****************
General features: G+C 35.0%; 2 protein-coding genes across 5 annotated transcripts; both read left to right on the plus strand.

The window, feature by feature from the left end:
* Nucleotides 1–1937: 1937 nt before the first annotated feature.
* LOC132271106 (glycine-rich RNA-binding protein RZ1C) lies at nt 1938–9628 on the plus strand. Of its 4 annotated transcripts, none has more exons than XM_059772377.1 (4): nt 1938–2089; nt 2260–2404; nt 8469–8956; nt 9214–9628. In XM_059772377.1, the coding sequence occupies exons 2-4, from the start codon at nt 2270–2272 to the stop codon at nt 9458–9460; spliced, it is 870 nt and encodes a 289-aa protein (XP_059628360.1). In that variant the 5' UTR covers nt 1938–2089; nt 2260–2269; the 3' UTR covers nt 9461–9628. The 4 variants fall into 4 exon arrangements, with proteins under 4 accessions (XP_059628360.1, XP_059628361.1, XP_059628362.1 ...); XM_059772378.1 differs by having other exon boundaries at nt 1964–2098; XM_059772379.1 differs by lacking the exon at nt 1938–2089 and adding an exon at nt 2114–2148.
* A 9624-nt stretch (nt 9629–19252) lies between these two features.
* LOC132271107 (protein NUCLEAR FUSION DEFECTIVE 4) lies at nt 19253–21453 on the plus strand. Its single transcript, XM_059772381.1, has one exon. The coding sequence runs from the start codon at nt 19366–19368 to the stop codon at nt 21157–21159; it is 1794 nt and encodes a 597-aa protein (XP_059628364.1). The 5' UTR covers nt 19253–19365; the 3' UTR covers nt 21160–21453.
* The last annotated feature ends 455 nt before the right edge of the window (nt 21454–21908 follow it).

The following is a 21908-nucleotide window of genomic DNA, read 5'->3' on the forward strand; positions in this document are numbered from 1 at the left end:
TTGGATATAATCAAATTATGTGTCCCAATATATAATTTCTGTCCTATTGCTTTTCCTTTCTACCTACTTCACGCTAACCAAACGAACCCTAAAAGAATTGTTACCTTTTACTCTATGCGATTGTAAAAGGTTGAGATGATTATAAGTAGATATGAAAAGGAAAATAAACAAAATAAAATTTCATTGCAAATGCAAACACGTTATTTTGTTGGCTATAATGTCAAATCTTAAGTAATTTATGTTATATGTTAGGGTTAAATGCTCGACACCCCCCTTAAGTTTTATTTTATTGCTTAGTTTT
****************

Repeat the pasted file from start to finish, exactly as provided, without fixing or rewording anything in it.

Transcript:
General features: G+C 35.0%; 2 protein-coding genes across 5 annotated transcripts; both read left to right on the plus strand.

The window, feature by feature from the left end:
* Nucleotides 1–1937: 1937 nt before the first annotated feature.
* LOC132271106 (glycine-rich RNA-binding protein RZ1C) lies at nt 1938–9628 on the plus strand. Of its 4 annotated transcripts, none has more exons than XM_059772377.1 (4): nt 1938–2089; nt 2260–2404; nt 8469–8956; nt 9214–9628. In XM_059772377.1, the coding sequence occupies exons 2-4, from the start codon at nt 2270–2272 to the stop codon at nt 9458–9460; spliced, it is 870 nt and encodes a 289-aa protein (XP_059628360.1). In that variant the 5' UTR covers nt 1938–2089; nt 2260–2269; the 3' UTR covers nt 9461–9628. The 4 variants fall into 4 exon arrangements, with proteins under 4 accessions (XP_059628360.1, XP_059628361.1, XP_059628362.1 ...); XM_059772378.1 differs by having other exon boundaries at nt 1964–2098; XM_059772379.1 differs by lacking the exon at nt 1938–2089 and adding an exon at nt 2114–2148.
* A 9624-nt stretch (nt 9629–19252) lies between these two features.
* LOC132271107 (protein NUCLEAR FUSION DEFECTIVE 4) lies at nt 19253–21453 on the plus strand. Its single transcript, XM_059772381.1, has one exon. The coding sequence runs from the start codon at nt 19366–19368 to the stop codon at nt 21157–21159; it is 1794 nt and encodes a 597-aa protein (XP_059628364.1). The 5' UTR covers nt 19253–19365; the 3' UTR covers nt 21160–21453.
* The last annotated feature ends 455 nt before the right edge of the window (nt 21454–21908 follow it).

The following is a 21908-nucleotide window of genomic DNA, read 5'->3' on the forward strand; positions in this document are numbered from 1 at the left end:
TTGGATATAATCAAATTATGTGTCCCAATATATAATTTCTGTCCTATTGCTTTTCCTTTCTACCTACTTCACGCTAACCAAACGAACCCTAAAAGAATTGTTACCTTTTACTCTATGCGATTGTAAAAGGTTGAGATGATTATAAGTAGATATGAAAAGGAAAATAAACAAAATAAAATTTCATTGCAAATGCAAACACGTTATTTTGTTGGCTATAATGTCAAATCTTAAGTAATTTATGTTATATGTTAGGGTTAAATGCTCGACACCCCCCTTAAGTTTTATTTTATTGCTTAGTTTT